This includes Cleveland and Bradley County, a community still in the midst of recovery from five killer tornadoes that swept through on this dark day and night, taking nine precious lives, destroying 285 homes, badly damaging more than 300 others and leveling 10 businesses.
Our massive rebuild remains a work in progress, but much has been accomplished. More lies in wait. It isn’t a speedy process, but it is a deliberate one whose steps are being climbed one family at a time.
Yet the restoration of our hometown is but one piece to this jigsaw puzzle created by those devastating storms. Another piece is finding ways to save lives if ever the same villain assaults our community again. And it will. Violent weather, and specifically tornadoes, have become a way of life in this new Tornado Alley of the Southeast.
The Cleveland-Bradley County Emergency Management Agency has worked feverishly for the past 15 months to explore new notification systems. One had been identified with a new first-alert program called Nixle. This preliminary version already was notifying area residents via cellphones of pending storms. In a recent announcement, the Salvation Army Cleveland Corps did its part by presenting an oversized $44,625 check to Bradley County Mayor D. Gary Davis and EMA Director Troy Spence that will pay for the Nixle service for the next three years.
Sgt. Ruthie Forgey, corps administrator for Salvation Army in Cleveland, explained it best as she reflected back on the horrors of April 2011, while looking ahead to a future dedicated to saving lives.
“April 27, 2011, was a day none of us could have imagined,” Forgey said in a press conference. “It was a day of tragedy in Southeast Tennessee and the Northwest Georgia area. True to our spirit here in the Southeast, we rose to the occasion and were able to get behind our community.”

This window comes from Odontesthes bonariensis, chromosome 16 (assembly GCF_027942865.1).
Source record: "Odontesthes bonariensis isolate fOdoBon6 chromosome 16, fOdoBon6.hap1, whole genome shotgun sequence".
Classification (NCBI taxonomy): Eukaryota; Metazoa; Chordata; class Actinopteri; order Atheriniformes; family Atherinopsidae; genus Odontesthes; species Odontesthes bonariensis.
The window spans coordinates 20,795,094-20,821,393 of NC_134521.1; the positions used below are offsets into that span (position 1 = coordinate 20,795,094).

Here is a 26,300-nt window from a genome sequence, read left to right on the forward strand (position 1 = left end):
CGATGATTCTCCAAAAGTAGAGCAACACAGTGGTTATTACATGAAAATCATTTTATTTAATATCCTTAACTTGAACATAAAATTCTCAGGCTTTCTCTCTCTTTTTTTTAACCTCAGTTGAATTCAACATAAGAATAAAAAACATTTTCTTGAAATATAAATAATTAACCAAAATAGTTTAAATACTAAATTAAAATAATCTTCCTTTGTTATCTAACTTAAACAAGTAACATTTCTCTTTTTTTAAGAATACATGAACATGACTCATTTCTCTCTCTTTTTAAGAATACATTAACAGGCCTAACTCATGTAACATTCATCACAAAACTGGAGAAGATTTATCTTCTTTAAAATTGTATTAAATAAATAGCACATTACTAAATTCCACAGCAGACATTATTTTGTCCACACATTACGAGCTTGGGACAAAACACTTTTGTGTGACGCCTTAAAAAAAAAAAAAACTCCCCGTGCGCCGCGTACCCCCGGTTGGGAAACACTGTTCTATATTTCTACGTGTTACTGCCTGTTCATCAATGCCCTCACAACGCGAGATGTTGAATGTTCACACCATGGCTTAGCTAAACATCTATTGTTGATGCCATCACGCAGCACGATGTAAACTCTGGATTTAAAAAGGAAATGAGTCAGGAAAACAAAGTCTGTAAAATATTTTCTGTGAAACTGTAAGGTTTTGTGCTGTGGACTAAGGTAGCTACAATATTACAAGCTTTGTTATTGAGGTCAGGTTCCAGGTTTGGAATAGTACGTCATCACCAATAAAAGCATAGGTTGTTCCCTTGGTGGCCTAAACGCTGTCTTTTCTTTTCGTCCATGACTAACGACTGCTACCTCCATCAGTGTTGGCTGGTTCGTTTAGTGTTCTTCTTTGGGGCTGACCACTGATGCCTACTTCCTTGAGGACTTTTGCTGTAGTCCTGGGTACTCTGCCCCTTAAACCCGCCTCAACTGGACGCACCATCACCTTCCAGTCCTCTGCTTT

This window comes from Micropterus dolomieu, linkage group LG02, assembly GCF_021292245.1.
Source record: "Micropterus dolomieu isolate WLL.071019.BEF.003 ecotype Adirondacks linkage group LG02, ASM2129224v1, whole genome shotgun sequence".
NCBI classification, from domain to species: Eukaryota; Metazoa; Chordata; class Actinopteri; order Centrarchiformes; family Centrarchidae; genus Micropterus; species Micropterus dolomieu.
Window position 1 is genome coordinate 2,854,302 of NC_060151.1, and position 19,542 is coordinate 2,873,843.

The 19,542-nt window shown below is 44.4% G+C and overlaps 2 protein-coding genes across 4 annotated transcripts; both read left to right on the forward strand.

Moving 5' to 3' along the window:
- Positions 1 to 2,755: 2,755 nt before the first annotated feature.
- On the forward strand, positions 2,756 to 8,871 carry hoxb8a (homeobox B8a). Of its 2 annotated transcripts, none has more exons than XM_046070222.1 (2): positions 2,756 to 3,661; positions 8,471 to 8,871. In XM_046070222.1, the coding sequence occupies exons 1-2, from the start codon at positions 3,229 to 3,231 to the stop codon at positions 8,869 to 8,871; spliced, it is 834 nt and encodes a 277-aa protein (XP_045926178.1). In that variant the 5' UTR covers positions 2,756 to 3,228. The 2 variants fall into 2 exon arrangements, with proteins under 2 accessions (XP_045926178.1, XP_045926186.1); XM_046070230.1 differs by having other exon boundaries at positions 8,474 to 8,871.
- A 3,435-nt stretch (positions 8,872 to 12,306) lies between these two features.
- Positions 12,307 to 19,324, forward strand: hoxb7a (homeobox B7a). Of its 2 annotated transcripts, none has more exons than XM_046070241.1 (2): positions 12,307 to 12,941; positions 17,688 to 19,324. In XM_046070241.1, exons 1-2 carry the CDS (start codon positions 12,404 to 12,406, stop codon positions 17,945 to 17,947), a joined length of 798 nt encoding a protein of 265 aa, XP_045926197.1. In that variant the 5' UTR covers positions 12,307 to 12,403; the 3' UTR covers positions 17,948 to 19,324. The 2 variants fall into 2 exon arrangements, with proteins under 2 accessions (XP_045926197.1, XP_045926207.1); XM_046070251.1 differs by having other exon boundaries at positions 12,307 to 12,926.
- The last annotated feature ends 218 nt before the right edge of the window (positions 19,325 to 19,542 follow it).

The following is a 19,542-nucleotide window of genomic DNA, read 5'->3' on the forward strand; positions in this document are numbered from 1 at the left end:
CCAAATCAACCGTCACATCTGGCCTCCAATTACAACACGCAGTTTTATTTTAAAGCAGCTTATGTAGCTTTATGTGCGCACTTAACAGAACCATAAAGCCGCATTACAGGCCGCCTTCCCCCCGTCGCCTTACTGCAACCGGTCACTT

In the aftermath of these storms, local residents chipped in almost $400,000 toward recovery. The Salvation Army has doled out an additional $1.5 million in emergency response, development and storm recovery funds in these neighboring corners of Tennessee and Georgia that endured some of the most severe damage from the tornado outbreak.
Although Nixle has been operating locally for about a year, its messaging has been limited to cellphone texts and emails. Spence reports voice alerts could be added through landlines within the next two months.
In the approach of powerful tornadoes whether their severity has been gauged at EF-0 or EF-5, Nixle will not save houses, businesses, infrastructure or hospitals. That which lies in the path of these monsters must continue to rely upon fate, and faith, for their well-being. But each is a physical structure. All can be replaced.
Nixle’s priority is to save human life, the most precious gift of all and that which can never be replaced.
In our hometown, those murderous tornadoes not only stole nine lives, they changed lives of hundreds of area residents for years to come — and perhaps some forever. This is what emergency notification seeks to protect. Nixle is but one method. Others are out there and still more will be devised as modern technology continues its trek into this new and advanced system of life.
Continued improvements will take time. Some will come with cost.
Until then, the willingness of organizations like Salvation Army to make a difference in the life of their community will be paramount in the safekeeping of our future.
We thank Salvation Army for this endearing gift to the people of Cleveland and Bradley County.
We credit this fine organization for its longstanding partnership, and its genuine friendship, toward anyone who finds rescue and sanctity within the Salvation Army outreach.